- Michigan: Flint Mayor Karen Weaver on Tuesday recommended that the city get its water from Detroit's system—now known as the Great Lakes Water Authority—for the long term. As a cost-saving measure, Flint in April 2014 temporarily started using water from the Flint River while a pipeline connecting to the Karegnondi Water Authority (KWA) was completed. However, tests in 2015 found elevated lead levels in the city's water supply, which led Flint to return to using Detroit water. According to NPR, Weaver's decision to stick to with the Detroit water marks a reversal of her previous plan for Flint to eventually use the KWA water (Wamsley, NPR, 4/18).
- Nebraska: Veterans Affairs officials this week announced that VA has signed an agreement with Veterans Ambulatory Center Development to raise $30 million to build a new VA outpatient clinic in Omaha. According to VA officials, the partnership is the first of five public-private pilots planned around the country for VA. The $30 million will be added to the $56 million already appropriated for the new clinic, which will be part of VA's Nebraska/Western Iowa Health Care System (AP/Sacramento Bee, 4/19).
- Ohio: Drug and medical products distributor Cardinal Health on Tuesday announced that it intends to acquire Medtronic's medical supplies business for $6.1 billion. With the deal, Cardinal would gain access to Medtronic's 23 product categories in patient care, deep vein thrombosis, and nutritional insufficiency. The portfolio includes more than 10,000 employees across 17 manufacturing facilities. The deal is expected to close in the first quarter of 2018, according to Modern Healthcare (Kacik, Modern Healthcare, 4/18).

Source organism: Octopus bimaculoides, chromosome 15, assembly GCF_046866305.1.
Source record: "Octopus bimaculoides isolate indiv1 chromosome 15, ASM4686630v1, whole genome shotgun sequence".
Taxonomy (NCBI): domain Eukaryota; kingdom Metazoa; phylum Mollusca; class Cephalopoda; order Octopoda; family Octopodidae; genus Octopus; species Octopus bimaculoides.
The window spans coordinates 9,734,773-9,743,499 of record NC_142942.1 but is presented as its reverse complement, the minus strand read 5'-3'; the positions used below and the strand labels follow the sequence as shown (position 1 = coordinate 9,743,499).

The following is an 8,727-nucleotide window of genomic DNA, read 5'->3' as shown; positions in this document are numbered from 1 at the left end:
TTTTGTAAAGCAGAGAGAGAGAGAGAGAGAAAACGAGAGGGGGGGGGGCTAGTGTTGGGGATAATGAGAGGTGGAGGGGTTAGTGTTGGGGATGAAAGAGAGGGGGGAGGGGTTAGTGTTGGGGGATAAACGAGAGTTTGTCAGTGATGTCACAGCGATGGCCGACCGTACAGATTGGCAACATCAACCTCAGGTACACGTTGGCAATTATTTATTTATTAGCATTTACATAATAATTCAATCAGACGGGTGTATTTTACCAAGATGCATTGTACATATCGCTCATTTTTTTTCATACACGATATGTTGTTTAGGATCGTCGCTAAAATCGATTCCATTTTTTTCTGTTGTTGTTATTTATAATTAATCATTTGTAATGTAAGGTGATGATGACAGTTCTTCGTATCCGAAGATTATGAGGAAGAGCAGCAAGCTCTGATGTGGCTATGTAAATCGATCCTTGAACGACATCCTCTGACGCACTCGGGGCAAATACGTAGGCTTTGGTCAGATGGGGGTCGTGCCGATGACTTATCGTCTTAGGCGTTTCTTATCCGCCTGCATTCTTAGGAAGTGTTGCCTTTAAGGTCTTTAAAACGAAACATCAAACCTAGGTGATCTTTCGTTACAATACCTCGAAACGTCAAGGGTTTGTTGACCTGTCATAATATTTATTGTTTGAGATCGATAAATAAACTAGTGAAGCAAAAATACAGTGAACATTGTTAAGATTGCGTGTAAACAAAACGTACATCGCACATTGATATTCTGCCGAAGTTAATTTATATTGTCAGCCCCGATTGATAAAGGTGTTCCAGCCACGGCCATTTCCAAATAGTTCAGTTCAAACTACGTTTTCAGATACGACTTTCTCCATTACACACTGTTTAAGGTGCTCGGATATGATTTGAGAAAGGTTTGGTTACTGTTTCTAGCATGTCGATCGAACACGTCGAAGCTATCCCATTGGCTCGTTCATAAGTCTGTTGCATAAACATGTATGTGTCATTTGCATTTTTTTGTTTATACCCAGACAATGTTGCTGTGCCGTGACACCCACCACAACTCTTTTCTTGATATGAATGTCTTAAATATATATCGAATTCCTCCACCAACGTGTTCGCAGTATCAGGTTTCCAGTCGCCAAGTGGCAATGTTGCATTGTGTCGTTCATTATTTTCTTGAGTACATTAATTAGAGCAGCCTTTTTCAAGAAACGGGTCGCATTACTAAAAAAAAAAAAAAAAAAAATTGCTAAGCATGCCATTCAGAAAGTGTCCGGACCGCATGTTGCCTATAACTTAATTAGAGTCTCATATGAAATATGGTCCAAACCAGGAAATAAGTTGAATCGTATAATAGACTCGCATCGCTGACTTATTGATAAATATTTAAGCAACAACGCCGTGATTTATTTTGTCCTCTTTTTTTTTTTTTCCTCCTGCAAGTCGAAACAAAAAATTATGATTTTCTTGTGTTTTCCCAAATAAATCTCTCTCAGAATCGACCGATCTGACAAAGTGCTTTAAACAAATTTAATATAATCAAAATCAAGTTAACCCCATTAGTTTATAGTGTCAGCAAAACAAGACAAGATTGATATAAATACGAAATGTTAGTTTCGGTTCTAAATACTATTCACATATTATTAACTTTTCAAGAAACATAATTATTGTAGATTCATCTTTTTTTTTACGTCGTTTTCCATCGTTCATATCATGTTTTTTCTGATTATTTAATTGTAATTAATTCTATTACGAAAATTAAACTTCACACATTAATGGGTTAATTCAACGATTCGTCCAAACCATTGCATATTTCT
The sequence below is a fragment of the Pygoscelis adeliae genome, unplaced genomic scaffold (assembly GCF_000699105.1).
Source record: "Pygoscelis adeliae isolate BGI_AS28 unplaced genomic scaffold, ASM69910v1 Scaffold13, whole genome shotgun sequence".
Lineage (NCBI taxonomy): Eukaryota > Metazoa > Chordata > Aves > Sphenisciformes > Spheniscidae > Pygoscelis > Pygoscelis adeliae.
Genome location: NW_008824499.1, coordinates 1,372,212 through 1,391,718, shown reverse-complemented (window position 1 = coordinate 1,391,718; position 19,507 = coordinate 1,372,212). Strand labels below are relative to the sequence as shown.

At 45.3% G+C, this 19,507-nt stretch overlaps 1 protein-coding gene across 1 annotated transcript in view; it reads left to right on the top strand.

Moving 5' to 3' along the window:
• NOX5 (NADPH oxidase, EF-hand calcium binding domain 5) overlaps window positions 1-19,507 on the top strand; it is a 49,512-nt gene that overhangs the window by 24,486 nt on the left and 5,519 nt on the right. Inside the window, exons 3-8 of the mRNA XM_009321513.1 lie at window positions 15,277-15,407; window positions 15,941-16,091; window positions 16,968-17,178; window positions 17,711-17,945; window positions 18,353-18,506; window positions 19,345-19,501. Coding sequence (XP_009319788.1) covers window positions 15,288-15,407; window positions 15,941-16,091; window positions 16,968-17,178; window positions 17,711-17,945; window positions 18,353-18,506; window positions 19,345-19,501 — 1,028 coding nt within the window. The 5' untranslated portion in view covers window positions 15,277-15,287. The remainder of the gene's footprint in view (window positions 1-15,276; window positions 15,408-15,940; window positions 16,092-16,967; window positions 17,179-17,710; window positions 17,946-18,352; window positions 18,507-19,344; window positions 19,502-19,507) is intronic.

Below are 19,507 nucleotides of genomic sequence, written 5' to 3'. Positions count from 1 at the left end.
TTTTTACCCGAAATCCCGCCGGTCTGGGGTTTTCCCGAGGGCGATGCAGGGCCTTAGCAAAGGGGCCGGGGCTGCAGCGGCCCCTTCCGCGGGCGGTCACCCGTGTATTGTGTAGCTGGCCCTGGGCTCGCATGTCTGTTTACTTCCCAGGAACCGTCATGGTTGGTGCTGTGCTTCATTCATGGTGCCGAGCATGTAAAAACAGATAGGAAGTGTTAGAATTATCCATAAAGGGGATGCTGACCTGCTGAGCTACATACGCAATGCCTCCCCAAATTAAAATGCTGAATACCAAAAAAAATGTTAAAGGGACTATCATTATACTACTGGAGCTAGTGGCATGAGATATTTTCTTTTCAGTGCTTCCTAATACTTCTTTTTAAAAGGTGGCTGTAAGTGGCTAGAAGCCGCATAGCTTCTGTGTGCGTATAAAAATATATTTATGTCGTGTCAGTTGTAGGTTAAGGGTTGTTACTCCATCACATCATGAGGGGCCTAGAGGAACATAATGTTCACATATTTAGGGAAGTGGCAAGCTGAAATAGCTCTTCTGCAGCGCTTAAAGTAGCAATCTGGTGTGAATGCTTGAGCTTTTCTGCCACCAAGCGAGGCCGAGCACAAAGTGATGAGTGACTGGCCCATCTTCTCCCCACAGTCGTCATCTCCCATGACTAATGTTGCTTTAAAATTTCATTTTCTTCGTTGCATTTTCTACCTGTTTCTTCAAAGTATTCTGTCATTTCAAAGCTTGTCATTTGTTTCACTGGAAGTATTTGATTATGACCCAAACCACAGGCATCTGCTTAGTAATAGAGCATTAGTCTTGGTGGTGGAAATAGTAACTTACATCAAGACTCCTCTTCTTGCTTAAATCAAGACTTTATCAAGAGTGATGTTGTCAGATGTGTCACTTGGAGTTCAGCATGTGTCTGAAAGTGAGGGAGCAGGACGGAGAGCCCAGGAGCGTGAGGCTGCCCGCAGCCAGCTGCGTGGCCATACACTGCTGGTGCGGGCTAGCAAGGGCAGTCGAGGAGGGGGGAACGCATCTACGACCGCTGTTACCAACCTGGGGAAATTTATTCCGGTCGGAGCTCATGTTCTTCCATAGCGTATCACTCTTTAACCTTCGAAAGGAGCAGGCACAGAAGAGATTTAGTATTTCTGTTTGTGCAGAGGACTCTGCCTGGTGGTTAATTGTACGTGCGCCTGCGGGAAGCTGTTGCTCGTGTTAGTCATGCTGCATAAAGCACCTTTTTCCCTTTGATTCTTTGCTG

12 things CEOs need to know in 2017
The continued growth of the consumer-driven health care market threatens the durability of patient-provider relationships—and, at the same time, the push toward population health management and risk-based payment is greater than ever.
Hospitals and health systems must adopt a two-pronged strategy to respond to these pressures and serve both public payers and the private sector.
At the core of that strategy? A formula of accessible, reliable, and affordable care that wins consumer preferences and drives loyalty over time. Below, we share 12 key insights for senior executives working to create a consumer-focused health system.
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